Engineering Student Wins NSF Graduate Fellowship for STEM Research



By Mary Ceron-Reyes
Austeja Staneviciute

The National Science Foundation has awarded Armour College of Engineering’s Austeja Staneviciute (BME ’20, M.S. CHE) with its prestigious graduate research fellowship, based on demonstrated potential for significant achievements in science and engineering research.

The NSF Graduate Research Fellowship Program recognizes and supports outstanding graduate students in NSF-supported science, technology, engineering, and mathematics disciplines who are pursuing research-based master's and doctoral degrees at accredited institutions. As outlined on the GRFP website, the award provides three years of financial support within a five-year fellowship period.

“The National Science Foundation Graduate Research Fellowship provides great support for my pursuit to improve as an innovator and engineer. As I begin my journey as a Ph.D. candidate, the fellowship will allow me to continue my research project that utilizes methods that have not been previously explored,” says Staneviciute, adding that she dreams of helping people in need through advancements in scientific innovation.

Her current research is in the cell and tissue engineering field, focusing on the regeneration of the bone and cartilage interface. She explains that standard treatments for these defects in osteoarthritis patients improve clinical outcomes but are not curative therapies. Her research goal is to create a 3D tissue model that influences mesenchymal stem cells to differentiate into bone and cartilage cell lineages.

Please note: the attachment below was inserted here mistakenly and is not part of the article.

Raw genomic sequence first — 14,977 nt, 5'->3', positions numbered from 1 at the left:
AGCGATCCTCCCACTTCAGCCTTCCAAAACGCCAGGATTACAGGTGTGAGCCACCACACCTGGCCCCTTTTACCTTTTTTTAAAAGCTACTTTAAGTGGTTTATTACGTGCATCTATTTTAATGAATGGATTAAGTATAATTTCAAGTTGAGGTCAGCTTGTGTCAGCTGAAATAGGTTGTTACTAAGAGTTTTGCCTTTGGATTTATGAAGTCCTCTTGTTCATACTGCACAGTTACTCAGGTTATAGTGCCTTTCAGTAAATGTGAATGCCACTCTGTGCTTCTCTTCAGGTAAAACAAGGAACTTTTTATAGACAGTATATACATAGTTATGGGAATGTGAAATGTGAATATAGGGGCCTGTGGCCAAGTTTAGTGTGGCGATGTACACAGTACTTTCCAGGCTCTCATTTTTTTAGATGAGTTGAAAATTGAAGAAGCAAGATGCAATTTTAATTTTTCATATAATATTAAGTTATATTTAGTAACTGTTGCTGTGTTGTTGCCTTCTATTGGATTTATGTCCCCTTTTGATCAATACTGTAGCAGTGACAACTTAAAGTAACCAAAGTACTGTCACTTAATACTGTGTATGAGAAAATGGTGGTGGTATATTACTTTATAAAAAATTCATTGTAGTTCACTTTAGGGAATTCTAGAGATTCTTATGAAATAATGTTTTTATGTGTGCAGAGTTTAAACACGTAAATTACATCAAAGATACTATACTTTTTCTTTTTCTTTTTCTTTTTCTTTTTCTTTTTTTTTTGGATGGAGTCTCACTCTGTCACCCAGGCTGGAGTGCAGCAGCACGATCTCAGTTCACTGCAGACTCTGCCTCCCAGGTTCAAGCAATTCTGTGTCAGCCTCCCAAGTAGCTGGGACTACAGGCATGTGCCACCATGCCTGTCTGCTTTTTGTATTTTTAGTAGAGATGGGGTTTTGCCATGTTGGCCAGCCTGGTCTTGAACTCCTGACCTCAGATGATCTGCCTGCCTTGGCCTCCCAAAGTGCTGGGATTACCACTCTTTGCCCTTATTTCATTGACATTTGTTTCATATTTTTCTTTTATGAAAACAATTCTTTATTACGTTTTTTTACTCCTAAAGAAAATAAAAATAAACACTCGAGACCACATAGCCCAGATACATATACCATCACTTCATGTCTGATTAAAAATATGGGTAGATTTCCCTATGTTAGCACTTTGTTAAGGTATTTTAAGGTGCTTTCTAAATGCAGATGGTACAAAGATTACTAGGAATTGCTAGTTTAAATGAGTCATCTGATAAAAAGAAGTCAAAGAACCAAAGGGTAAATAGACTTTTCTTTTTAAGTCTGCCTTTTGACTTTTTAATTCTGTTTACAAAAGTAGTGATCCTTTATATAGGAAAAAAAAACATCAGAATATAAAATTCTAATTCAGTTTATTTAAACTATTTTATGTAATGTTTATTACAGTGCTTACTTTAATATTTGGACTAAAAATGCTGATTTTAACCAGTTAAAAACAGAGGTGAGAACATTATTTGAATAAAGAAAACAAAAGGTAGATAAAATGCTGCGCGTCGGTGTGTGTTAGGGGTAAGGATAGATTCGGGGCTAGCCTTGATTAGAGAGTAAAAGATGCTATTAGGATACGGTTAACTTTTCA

The fellowship will help Staneviciute achieve her professional and personal goals.

“I seek to become a globally engaged researcher in the field of stem cell therapies and become a mentor that supports women and young students in STEM. Also, the NSF fellowship will help me expand my network, and I hope one day to initiate a research collaboration with scientists from my homeland, Lithuania.”

Staneviciute plans to begin her doctoral program at Illinois Tech in fall 2020 and will further advance her bone and cartilage research project along with the support from her Department of Biomedical Engineering mentors: Marcella Vaicik, research assistant professor of biomedical engineering, and Georgia Papavasiliou, professor of biomedical engineering.

“Illinois Tech has played a critical role in my development as an engineer and researcher. I am truly grateful to my professors who provided career advice and allowed me to participate in research projects since I was a freshman,” adds Staneviciute.

The next stage of the study is to design a 3D tissue model that has combinatorial gradients of various mechanical and chemical properties. Staneviciute hopes her findings can contribute toward the development of a minimally invasive cellular therapy for osteoarthritis patients.